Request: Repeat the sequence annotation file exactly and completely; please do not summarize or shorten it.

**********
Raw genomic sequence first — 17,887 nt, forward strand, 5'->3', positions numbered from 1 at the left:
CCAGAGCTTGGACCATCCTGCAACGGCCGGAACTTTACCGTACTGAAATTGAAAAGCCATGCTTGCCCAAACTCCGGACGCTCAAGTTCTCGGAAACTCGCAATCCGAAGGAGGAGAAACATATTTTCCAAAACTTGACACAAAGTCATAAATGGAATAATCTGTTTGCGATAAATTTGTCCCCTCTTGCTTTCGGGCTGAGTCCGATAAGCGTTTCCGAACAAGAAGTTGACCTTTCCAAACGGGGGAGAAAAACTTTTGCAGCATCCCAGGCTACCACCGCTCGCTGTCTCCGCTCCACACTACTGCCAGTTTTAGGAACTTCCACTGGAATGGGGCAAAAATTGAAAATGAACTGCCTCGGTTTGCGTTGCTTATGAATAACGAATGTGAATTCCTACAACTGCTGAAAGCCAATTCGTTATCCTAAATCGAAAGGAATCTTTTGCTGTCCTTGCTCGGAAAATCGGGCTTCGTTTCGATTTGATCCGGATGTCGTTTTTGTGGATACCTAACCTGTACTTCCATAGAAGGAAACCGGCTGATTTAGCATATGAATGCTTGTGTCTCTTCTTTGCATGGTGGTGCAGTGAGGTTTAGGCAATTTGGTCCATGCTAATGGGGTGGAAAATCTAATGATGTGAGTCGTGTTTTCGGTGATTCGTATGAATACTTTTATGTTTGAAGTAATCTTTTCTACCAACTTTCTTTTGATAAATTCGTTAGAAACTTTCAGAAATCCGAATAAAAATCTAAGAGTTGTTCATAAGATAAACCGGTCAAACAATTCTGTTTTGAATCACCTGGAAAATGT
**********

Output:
Raw genomic sequence first — 17,887 nt, forward strand, 5'->3', positions numbered from 1 at the left:
CCAGAGCTTGGACCATCCTGCAACGGCCGGAACTTTACCGTACTGAAATTGAAAAGCCATGCTTGCCCAAACTCCGGACGCTCAAGTTCTCGGAAACTCGCAATCCGAAGGAGGAGAAACATATTTTCCAAAACTTGACACAAAGTCATAAATGGAATAATCTGTTTGCGATAAATTTGTCCCCTCTTGCTTTCGGGCTGAGTCCGATAAGCGTTTCCGAACAAGAAGTTGACCTTTCCAAACGGGGGAGAAAAACTTTTGCAGCATCCCAGGCTACCACCGCTCGCTGTCTCCGCTCCACACTACTGCCAGTTTTAGGAACTTCCACTGGAATGGGGCAAAAATTGAAAATGAACTGCCTCGGTTTGCGTTGCTTATGAATAACGAATGTGAATTCCTACAACTGCTGAAAGCCAATTCGTTATCCTAAATCGAAAGGAATCTTTTGCTGTCCTTGCTCGGAAAATCGGGCTTCGTTTCGATTTGATCCGGATGTCGTTTTTGTGGATACCTAACCTGTACTTCCATAGAAGGAAACCGGCTGATTTAGCATATGAATGCTTGTGTCTCTTCTTTGCATGGTGGTGCAGTGAGGTTTAGGCAATTTGGTCCATGCTAATGGGGTGGAAAATCTAATGATGTGAGTCGTGTTTTCGGTGATTCGTATGAATACTTTTATGTTTGAAGTAATCTTTTCTACCAACTTTCTTTTGATAAATTCGTTAGAAACTTTCAGAAATCCGAATAAAAATCTAAGAGTTGTTCATAAGATAAACCGGTCAAACAATTCTGTTTTGAATCACCTGGAAAATGT